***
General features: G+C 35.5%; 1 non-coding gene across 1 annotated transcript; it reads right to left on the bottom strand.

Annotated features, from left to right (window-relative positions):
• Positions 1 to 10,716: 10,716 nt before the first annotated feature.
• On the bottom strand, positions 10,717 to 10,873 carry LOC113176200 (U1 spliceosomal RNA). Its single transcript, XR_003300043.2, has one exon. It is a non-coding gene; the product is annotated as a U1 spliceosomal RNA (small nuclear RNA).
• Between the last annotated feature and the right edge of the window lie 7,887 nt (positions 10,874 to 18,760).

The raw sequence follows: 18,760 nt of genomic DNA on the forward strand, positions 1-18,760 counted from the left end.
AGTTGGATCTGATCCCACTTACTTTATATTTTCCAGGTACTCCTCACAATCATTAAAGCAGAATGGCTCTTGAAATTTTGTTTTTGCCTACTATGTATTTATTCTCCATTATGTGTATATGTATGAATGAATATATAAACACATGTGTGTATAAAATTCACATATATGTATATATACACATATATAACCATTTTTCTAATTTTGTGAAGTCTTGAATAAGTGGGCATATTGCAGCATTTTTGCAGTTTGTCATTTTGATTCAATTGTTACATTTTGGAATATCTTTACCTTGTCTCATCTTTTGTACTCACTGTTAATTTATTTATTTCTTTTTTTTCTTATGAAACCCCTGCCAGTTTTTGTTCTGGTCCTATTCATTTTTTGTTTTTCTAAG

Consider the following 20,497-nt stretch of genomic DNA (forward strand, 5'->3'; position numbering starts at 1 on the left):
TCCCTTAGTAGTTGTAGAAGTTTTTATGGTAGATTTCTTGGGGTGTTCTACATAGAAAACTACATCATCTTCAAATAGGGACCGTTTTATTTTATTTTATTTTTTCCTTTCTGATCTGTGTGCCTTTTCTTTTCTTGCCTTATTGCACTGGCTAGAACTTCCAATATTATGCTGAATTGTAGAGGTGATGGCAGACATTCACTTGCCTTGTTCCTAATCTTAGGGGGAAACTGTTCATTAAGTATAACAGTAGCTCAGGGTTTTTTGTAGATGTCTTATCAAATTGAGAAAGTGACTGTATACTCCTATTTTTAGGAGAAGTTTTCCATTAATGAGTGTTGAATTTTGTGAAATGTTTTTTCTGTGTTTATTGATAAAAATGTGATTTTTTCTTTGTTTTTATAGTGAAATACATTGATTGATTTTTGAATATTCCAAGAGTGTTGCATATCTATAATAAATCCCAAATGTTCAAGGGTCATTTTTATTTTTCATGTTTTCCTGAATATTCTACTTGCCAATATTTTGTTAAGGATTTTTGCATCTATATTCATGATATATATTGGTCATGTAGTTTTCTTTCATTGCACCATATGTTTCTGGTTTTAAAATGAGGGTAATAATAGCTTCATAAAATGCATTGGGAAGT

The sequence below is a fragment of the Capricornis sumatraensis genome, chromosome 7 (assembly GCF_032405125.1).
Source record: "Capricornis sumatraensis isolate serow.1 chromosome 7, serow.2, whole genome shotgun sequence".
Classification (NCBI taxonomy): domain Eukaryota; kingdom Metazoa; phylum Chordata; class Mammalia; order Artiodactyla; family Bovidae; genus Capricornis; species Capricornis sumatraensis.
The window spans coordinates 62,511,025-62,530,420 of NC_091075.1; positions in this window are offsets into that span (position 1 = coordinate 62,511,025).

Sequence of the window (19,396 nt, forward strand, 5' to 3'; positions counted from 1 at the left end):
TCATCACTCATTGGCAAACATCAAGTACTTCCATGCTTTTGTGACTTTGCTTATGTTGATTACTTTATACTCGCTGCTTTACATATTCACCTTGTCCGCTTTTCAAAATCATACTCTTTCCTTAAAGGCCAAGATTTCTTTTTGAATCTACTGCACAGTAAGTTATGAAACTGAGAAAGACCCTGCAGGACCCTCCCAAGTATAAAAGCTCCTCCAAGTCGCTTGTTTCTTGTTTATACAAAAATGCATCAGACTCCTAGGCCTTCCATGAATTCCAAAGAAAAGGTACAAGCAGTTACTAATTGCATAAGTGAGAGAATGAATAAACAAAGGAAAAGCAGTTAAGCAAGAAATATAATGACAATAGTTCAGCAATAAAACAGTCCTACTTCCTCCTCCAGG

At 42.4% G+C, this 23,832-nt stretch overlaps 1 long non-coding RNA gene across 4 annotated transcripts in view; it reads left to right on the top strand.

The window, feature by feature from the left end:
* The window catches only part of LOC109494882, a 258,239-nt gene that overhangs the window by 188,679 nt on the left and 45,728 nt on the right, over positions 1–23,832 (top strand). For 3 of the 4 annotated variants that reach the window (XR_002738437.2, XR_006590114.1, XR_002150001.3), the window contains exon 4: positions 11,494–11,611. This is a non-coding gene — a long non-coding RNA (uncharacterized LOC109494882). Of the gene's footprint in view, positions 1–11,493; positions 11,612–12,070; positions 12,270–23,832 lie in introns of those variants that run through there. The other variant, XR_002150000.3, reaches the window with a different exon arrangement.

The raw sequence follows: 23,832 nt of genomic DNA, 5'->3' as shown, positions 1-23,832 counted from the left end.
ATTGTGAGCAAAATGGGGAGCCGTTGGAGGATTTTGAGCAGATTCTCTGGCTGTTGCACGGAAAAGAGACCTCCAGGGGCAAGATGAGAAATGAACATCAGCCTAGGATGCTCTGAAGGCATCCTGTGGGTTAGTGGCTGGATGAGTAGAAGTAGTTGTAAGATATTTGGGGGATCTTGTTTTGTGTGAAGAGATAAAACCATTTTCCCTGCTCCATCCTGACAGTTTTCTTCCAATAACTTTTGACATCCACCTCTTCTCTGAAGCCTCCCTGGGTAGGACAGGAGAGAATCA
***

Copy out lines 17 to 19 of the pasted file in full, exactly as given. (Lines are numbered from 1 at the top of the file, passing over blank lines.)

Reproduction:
The window, feature by feature from the left end:
* The window catches only part of LOC109494882, a 258,239-nt gene that overhangs the window by 188,679 nt on the left and 45,728 nt on the right, over positions 1–23,832 (top strand). For 3 of the 4 annotated variants that reach the window (XR_002738437.2, XR_006590114.1, XR_002150001.3), the window contains exon 4: positions 11,494–11,611. This is a non-coding gene — a long non-coding RNA (uncharacterized LOC109494882). Of the gene's footprint in view, positions 1–11,493; positions 11,612–12,070; positions 12,270–23,832 lie in introns of those variants that run through there. The other variant, XR_002150000.3, reaches the window with a different exon arrangement.

The raw sequence follows: 23,832 nt of genomic DNA, 5'->3' as shown, positions 1-23,832 counted from the left end.